Sharks never cease to amaze us. There are over 400 different shark species and scientists are continuously learning new things about these incredible ocean creatures.
One species in particular that managed to stun biologists from all around the world – is the zebra shark…
The zebra shark (Stegostoma fasciatum) is a species of carpet shark. It is found throughout the tropical Indo-Pacific, coral reefs and sandy flats to a depth of about 60 meters (200ft). Adult zebra sharks are distinctive in appearance; with five longitudinal ridges on their cylindrical body, the dorsal fin starting halfway the body, and a pattern of dark spots on a sandy coloured body. However, this shark got its name from the pattern of a juvenile zebra shark, as they consist of light vertical white stripes on a brown background. This species is nocturnal and spend most of the day resting motionless on the sea floor. At night, they actively hunt for molluscs, crustaceans, small fishes, and possibly sea snakes.
So what is so special about the zebra shark?
Let me tell you a story about a zebra shark, called Leonie, at the Reef HQ Aquarium in Townsville, Australia. In 2016, the beautiful Leonie laid eggs and produced three pups (babies). Now, you may be thinking what is so special about that? Sharks having babies isn’t exactly unheard of…
Well, Leonie had not had a mate since 2012 when they were separated… so she had been living without a male for 4 years. Leonie had several litters with her mate before they were separated and could be the first shark ever observed to make the switch from sexual to asexual reproduction.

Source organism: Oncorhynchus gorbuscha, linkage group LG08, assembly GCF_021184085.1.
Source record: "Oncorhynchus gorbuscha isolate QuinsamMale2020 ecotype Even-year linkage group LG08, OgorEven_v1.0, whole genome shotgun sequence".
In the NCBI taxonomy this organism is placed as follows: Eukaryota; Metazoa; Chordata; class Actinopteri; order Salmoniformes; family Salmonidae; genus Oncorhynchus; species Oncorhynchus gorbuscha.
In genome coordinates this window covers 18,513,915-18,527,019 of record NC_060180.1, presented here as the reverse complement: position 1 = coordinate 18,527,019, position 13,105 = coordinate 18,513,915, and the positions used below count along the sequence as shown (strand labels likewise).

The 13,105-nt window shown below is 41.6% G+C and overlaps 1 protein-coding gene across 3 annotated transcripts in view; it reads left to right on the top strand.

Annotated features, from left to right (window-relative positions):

The first theory of how this miracle happened was that Leonie may have been capable of storing sperm from her previous mate. However, when biologists tested the DNA from the pups and possible parents, they found that the pups only had cells from Leonie. This was possibly the first time scientists had seen this type of asexual reproduction, known as parthenogenesis in a zebra shark.
Parthenogenesis is a type of reproduction where an egg develops into an embryo without the sperm from a male. This reproduction strategy is more common in plants and insects. However, there are documentations of an increasing number of other animals reproducing by parthenogenesis, such as Komodo dragons, vipers and even turkeys. It has also been reported in sharks such as hammerheads, black tips and sawfishes, however, in these cases the female animals were never introduced to a male.
In most of these previous parthenogenesis cases, the females were from captive environments and never had any exposure to male mates during their reproductive prime. That makes Leonie one of the rare individuals known to have had babies by sexual reproduction only to switch to asexual reproduction later on.
So Leonie adapted to her circumstances, and scientists believe she switched because she lost her mate. This makes us wonder… “Could this occur in the wild?”, and if so, “How often does it?”. One reason why we haven’t seen it before could be because we haven’t been looking for it.
One thing is for sure… Leonie the zebra shark brought a whole new meaning to the saying “independent woman!”
Published 21st October 2019